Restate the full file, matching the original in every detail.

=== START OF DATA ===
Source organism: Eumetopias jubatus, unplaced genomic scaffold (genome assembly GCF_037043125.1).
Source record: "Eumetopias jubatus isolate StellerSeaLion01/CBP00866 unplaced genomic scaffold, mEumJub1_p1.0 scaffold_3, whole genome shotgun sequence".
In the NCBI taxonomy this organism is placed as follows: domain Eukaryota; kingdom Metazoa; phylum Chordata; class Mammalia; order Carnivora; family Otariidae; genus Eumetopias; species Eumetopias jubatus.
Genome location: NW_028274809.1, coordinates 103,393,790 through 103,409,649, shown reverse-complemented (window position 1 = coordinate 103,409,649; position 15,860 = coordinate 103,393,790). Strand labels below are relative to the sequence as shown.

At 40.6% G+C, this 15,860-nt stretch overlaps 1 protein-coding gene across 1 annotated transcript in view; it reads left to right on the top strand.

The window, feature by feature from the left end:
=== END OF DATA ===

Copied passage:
Source organism: Eumetopias jubatus, unplaced genomic scaffold (genome assembly GCF_037043125.1).
Source record: "Eumetopias jubatus isolate StellerSeaLion01/CBP00866 unplaced genomic scaffold, mEumJub1_p1.0 scaffold_3, whole genome shotgun sequence".
In the NCBI taxonomy this organism is placed as follows: domain Eukaryota; kingdom Metazoa; phylum Chordata; class Mammalia; order Carnivora; family Otariidae; genus Eumetopias; species Eumetopias jubatus.
Genome location: NW_028274809.1, coordinates 103,393,790 through 103,409,649, shown reverse-complemented (window position 1 = coordinate 103,409,649; position 15,860 = coordinate 103,393,790). Strand labels below are relative to the sequence as shown.

At 40.6% G+C, this 15,860-nt stretch overlaps 1 protein-coding gene across 1 annotated transcript in view; it reads left to right on the top strand.

The window, feature by feature from the left end: